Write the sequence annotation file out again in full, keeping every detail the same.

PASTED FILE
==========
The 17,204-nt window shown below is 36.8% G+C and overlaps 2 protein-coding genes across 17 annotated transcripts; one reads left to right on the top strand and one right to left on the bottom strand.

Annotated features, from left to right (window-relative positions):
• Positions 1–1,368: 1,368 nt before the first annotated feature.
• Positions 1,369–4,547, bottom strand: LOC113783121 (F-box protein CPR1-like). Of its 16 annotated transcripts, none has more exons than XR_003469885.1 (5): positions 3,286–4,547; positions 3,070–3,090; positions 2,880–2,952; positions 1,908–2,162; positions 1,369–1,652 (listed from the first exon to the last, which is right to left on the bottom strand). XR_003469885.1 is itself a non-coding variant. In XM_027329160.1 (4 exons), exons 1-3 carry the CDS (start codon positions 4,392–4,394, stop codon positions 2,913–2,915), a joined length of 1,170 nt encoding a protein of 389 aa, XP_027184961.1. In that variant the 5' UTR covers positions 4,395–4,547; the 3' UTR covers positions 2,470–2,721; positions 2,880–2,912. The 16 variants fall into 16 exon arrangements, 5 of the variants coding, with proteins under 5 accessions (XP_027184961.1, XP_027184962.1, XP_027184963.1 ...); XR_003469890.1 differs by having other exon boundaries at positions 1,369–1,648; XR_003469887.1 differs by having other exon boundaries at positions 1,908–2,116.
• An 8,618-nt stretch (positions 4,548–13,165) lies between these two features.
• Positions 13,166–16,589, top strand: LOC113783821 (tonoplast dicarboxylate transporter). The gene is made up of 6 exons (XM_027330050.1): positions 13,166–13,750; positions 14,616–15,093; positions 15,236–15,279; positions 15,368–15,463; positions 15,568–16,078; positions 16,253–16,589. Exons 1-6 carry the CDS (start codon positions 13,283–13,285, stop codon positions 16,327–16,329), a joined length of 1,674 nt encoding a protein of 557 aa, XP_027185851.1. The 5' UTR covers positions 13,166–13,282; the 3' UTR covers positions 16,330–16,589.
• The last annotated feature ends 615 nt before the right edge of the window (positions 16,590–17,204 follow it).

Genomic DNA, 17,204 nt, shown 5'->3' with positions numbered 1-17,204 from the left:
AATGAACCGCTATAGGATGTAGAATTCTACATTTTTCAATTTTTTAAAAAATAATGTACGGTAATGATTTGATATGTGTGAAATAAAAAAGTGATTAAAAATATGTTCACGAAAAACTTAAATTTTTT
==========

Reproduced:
The 17,204-nt window shown below is 36.8% G+C and overlaps 2 protein-coding genes across 17 annotated transcripts; one reads left to right on the top strand and one right to left on the bottom strand.

Annotated features, from left to right (window-relative positions):
• Positions 1–1,368: 1,368 nt before the first annotated feature.
• Positions 1,369–4,547, bottom strand: LOC113783121 (F-box protein CPR1-like). Of its 16 annotated transcripts, none has more exons than XR_003469885.1 (5): positions 3,286–4,547; positions 3,070–3,090; positions 2,880–2,952; positions 1,908–2,162; positions 1,369–1,652 (listed from the first exon to the last, which is right to left on the bottom strand). XR_003469885.1 is itself a non-coding variant. In XM_027329160.1 (4 exons), exons 1-3 carry the CDS (start codon positions 4,392–4,394, stop codon positions 2,913–2,915), a joined length of 1,170 nt encoding a protein of 389 aa, XP_027184961.1. In that variant the 5' UTR covers positions 4,395–4,547; the 3' UTR covers positions 2,470–2,721; positions 2,880–2,912. The 16 variants fall into 16 exon arrangements, 5 of the variants coding, with proteins under 5 accessions (XP_027184961.1, XP_027184962.1, XP_027184963.1 ...); XR_003469890.1 differs by having other exon boundaries at positions 1,369–1,648; XR_003469887.1 differs by having other exon boundaries at positions 1,908–2,116.
• An 8,618-nt stretch (positions 4,548–13,165) lies between these two features.
• Positions 13,166–16,589, top strand: LOC113783821 (tonoplast dicarboxylate transporter). The gene is made up of 6 exons (XM_027330050.1): positions 13,166–13,750; positions 14,616–15,093; positions 15,236–15,279; positions 15,368–15,463; positions 15,568–16,078; positions 16,253–16,589. Exons 1-6 carry the CDS (start codon positions 13,283–13,285, stop codon positions 16,327–16,329), a joined length of 1,674 nt encoding a protein of 557 aa, XP_027185851.1. The 5' UTR covers positions 13,166–13,282; the 3' UTR covers positions 16,330–16,589.
• The last annotated feature ends 615 nt before the right edge of the window (positions 16,590–17,204 follow it).

Genomic DNA, 17,204 nt, shown 5'->3' with positions numbered 1-17,204 from the left:
AATGAACCGCTATAGGATGTAGAATTCTACATTTTTCAATTTTTTAAAAAATAATGTACGGTAATGATTTGATATGTGTGAAATAAAAAAGTGATTAAAAATATGTTCACGAAAAACTTAAATTTTTT